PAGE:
Excellent break-down Jon! I shared with my FB friends - as I know that at least some of them are not aware of the info they are making public and some are overwhelmed by the thought of "complicated" settings.

Jon Loomer on December 11, 2009 said...

Thanks, Mandy. I know not everyone spends as much time as we do with this stuff, so it's those people I'm worried most about. If people make good use of these new settings, Facebook is going to be an even better place. If too many people are lazy about it, I can see a lot of people getting burned and leaving or just getting scared off by the service. Hopefully a little education will help.

Nate said...

My Posts by Me are set to Everyone. Is there a way to make things private such as Commenting/Liking a friend's status or becoming friends with someone?

Jon Loomer on December 11, 2009 said...

Nate -- Is it intentional that all of your statuses, photos, and links are viewable to everyone on Facebook and everyone on the internet? Just making sure you know what "Everyone" means in this case. If you're careful about what you share or have a business purpose for sharing, "Everyone" could make sense in all cases.

Your commenting is out of your control since you are commenting on someone else's status, photo or link. It will be up to them who can see your comments on their content. Look at it this way -- if people could only see certain comments, it could get confusing in a hurry when someone responds to those comments within the string. Liking would fall under this category.

Facebook changed their mind on whether becoming a friend with someone is "news" in the last redesign. It formerly went into news feeds, then came out, and is now back in. There is no way (that I know of) to stop that universally, but you can delete each individual announcement from your profile. I believe that this would keep that info out of your friends' feeds. Something to consider, but not sure it's worth it.

Nate said...

Ok here is my problem. Yes, I set the controls to "everyone." The reasoning is that I write a weekly note that I would like available to Everyone. I put my privacy settings for posts on "only friends" and put the note settings to "everyone." However, after logging on an account of someone who is not my friend, I still could not access the note. I posted a new note as a test and added the Notes tab. Still no luck.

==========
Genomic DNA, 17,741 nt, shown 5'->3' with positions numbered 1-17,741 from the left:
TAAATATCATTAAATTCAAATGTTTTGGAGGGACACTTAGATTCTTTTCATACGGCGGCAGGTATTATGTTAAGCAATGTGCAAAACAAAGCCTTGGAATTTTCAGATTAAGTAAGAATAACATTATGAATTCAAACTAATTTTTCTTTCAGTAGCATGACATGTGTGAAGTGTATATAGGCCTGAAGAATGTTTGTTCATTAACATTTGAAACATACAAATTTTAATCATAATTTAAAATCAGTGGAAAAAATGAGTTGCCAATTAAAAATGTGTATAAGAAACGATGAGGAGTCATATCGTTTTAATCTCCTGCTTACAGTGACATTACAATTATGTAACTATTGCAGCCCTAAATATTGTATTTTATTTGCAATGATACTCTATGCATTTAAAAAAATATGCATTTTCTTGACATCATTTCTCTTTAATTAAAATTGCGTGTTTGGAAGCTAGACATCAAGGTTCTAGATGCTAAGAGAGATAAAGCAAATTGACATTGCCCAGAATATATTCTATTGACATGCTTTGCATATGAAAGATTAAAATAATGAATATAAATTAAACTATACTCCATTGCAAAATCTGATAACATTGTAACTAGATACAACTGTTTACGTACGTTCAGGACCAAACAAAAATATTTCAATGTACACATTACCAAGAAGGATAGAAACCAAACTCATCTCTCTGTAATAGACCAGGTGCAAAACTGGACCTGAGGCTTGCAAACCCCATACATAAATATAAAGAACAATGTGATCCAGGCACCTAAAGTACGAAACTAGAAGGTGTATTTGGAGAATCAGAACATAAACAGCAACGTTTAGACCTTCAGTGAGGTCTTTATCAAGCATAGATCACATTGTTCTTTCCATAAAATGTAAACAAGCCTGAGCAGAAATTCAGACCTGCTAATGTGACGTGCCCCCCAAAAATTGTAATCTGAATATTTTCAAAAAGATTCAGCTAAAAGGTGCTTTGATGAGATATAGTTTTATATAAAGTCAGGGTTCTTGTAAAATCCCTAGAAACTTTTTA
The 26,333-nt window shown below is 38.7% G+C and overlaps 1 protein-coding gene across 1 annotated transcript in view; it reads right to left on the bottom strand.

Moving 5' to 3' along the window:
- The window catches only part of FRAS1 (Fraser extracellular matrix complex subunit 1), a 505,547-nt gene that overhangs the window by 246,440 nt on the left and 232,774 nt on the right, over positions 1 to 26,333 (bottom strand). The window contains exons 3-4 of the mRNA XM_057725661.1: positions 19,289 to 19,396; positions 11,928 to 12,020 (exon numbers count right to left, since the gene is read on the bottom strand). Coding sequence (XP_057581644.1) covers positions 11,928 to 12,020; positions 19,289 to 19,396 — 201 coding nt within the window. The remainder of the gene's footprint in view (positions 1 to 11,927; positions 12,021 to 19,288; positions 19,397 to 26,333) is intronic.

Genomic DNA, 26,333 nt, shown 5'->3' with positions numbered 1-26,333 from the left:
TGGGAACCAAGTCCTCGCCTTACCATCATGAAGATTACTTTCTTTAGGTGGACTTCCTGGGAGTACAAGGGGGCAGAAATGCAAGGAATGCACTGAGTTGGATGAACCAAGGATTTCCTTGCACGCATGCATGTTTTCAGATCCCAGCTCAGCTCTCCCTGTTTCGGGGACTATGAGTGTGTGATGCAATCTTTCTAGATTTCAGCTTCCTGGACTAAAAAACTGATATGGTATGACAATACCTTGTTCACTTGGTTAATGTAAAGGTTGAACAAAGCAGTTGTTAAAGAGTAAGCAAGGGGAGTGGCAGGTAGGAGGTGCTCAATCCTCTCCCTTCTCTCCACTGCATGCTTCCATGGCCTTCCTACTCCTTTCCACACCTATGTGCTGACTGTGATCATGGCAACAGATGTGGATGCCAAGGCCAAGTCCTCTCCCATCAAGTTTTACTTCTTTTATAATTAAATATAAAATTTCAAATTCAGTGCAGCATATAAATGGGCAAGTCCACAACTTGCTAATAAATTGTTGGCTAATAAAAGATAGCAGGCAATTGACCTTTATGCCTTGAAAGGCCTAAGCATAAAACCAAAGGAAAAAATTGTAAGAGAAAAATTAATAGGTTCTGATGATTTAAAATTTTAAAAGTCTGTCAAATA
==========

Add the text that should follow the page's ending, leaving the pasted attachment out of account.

I found that if I put the settings at Everyone, I can still control my status updates. I just have to change that manually every time I update my status. (Which is quite easy to do - just click the "lock" picture right next to the "share" button.) Same with any posted links.

So really, the only thing it appears I cannot control, set as Everyone, is the annoying little friend additions and comment posts.

Jon Loomer on December 11, 2009 said...

Nate -- If a person does not have access to Posts by you, they will not see the Notes tab on your profile, even if you give them access to a specific Note (you can't give them access to notes globally without giving them access to all posts). However, they should have access to the individual note through a link.

Here's an example that I just tested (I use lists for Notes, too). I apply a list "Good Friends" to my posts and a list of "Notes" to a specific note. Here's what happens in each scenario for my wife:

"Good Friend" and "Notes" lists: Access to Notes tab, access to individual restricted note.

Not "Good Friend" but on "Notes" list: No access to Notes tab, but access to individual restricted note through a link.

"Good Friend" but not "Notes" list: Access to Notes tab, but no access to individual restricted note.

Not either "Good Friend" or "Notes" lists: No access to Notes tab or restricted link.

Does that make sense? Although your situation is a little different since you're dealing with non-friends. Are you saying that a non-friend can't access the direct link? I guess I can see why that could be a problem. It may be an exception to Facebook's settings. Since Notes are buried inside of your profile and you restrict your profile, I think I can see why that could pose a problem.